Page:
My friend Don and I hashed out the basic class features and such for a new Third Edition base class, with a working title “alchemist.” It was a fun collaboration exercise — most are — but it reminded me of the many and varied problems of Third Edition character classes. For starters, they’re just boring, almost incoherent.

Third Edition classes are for the most part, a hodgepodge of character elements thrown together without much regard to how they’ll interact with the other game systems such as races, skills, feats, item creation, or spell-casting.

Here are the levels 1-3 of the alchemist (v.01) for your review:

Revised Dungeons & Dragons Alchemist Class (v0.1)

During our collaboration, I tried to focus on the things an alchemist could contribute to combat, though my efforts met with little success. While I’m a strong advocate for the character acting/problem-solving aspects of roleplaying, contributing to combat is one of the important parts of being an adventurer — particularly in Dungeons & Dragons.

One of the concepts we bandied about was how the alchemist represented a convergence of several different magic types — as clerics, druids, and wizards can all create potions, an alchemist would effectively a cross-discipline specialist. This is why the skill list includes both Knowledge (arcana) and Knowledge (nature).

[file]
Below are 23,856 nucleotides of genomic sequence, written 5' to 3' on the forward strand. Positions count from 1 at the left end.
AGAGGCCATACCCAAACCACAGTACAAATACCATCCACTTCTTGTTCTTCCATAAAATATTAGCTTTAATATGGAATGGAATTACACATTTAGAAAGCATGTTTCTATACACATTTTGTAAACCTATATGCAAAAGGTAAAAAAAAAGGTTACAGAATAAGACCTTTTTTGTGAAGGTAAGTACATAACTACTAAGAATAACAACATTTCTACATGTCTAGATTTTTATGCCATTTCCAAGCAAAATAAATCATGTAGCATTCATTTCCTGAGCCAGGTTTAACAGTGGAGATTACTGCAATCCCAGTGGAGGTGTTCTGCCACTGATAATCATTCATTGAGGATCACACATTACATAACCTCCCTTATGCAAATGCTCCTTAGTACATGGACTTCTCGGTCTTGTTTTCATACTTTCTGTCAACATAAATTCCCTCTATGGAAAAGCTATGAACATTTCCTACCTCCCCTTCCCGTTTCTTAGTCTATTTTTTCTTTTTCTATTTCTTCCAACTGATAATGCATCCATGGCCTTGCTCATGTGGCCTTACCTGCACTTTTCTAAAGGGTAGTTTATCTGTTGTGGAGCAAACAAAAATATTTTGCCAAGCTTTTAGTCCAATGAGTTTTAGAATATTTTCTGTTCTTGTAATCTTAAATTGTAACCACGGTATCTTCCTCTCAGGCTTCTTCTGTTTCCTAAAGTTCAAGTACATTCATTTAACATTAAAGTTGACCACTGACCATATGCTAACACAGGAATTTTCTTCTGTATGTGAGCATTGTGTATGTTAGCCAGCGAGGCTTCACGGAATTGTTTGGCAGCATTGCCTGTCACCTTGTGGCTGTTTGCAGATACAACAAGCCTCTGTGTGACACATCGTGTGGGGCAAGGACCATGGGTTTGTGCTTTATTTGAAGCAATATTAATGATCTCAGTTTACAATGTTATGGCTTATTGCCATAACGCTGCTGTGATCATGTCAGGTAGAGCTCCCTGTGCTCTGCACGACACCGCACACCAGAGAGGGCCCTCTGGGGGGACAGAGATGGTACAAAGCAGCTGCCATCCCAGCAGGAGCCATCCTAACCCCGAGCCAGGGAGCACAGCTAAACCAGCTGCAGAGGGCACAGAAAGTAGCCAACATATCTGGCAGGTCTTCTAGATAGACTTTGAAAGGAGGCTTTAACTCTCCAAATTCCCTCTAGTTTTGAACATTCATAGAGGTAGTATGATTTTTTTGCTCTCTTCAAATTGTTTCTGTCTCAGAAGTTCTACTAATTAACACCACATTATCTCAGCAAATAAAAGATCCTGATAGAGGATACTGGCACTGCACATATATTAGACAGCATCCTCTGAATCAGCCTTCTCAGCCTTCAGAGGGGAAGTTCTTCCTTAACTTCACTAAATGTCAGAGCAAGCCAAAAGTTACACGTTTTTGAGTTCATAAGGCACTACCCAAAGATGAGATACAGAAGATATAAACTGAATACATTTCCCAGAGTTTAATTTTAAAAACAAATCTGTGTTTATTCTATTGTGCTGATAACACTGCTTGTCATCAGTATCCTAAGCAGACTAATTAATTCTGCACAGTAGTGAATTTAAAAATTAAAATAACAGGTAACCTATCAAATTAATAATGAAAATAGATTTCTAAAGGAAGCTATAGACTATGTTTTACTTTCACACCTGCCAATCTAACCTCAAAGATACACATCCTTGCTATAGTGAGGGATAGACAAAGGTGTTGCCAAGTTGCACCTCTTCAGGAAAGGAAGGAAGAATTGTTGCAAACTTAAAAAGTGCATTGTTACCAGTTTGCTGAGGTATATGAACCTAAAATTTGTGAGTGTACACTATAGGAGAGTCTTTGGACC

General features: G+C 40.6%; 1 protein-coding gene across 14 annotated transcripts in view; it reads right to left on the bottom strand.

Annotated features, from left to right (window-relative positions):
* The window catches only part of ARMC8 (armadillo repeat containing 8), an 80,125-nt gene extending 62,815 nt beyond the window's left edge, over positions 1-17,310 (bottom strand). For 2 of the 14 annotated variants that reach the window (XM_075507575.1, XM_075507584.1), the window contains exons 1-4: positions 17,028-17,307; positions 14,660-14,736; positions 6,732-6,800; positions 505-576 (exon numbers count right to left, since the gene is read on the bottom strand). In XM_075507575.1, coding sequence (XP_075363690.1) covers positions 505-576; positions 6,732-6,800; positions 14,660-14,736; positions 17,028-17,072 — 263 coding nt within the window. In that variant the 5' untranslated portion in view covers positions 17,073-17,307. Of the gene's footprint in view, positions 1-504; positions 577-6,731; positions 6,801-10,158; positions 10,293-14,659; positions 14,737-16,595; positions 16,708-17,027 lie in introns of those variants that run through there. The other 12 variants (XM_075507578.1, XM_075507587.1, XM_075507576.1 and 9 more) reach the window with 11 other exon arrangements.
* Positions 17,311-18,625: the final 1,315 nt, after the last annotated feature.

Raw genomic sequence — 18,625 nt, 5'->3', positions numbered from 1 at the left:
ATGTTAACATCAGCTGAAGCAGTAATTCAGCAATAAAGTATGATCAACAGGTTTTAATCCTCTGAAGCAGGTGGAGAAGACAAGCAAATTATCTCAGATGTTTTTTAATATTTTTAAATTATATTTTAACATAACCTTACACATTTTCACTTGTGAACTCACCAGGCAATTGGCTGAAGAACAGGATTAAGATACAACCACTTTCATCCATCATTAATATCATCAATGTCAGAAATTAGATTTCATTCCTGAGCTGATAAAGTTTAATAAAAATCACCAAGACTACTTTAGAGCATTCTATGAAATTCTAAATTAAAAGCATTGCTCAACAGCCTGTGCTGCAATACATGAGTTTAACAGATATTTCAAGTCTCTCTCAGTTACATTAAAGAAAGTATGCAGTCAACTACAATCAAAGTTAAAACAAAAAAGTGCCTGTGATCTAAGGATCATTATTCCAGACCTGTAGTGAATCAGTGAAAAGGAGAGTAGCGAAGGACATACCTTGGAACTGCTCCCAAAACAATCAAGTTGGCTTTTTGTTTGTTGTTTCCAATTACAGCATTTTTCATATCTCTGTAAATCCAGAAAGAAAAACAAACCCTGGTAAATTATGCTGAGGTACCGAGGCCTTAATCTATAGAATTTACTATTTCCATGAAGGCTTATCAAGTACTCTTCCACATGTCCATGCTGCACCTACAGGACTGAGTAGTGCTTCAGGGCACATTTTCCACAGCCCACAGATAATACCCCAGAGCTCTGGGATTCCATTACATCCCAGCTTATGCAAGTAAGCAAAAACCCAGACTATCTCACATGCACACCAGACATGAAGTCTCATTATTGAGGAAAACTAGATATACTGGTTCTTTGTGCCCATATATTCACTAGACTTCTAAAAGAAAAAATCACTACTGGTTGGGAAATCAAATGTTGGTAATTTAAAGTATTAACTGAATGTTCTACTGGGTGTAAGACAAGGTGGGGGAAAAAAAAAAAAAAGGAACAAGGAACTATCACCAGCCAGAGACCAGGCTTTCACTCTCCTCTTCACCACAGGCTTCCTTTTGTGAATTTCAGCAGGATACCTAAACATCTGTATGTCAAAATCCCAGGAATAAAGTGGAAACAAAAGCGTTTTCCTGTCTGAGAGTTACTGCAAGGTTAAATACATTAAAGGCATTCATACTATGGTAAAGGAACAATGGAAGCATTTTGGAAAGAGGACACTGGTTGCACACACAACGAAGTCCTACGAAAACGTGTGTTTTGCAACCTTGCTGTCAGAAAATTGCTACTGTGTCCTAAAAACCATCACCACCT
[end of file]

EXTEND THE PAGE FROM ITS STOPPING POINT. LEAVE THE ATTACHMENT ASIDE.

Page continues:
During our collaboration, we discussed aspects of the alchemist — researching arcane formulas, perhaps decoding fragments of ancient texts, analyzing and testing existing potions, and experimenting with new brews and concoctions.

I think the most innovative thing I contributed to the character class was the detect poison at-will spell-like ability. I was looking at spell lists and trying to reconcile the cleric, druid, and wizard spells when I saw the detect spells. I thought of the paladin’s detect evil power and asked, “What’s most important to an alchemist?”

Right now I think this class has a few powers and abilities that help define what it is and what it does (in vague, Third Edition terms), and those are its eclectic combination of class skills, the fact that it receives Brew Potion and an effective caster level for the purpose of item creation, and its detect poison at-will power.

I think the alchemist has a long way to go before it approaches anything resembling “completeness,” but the important bits are there, and there’s design space to fill.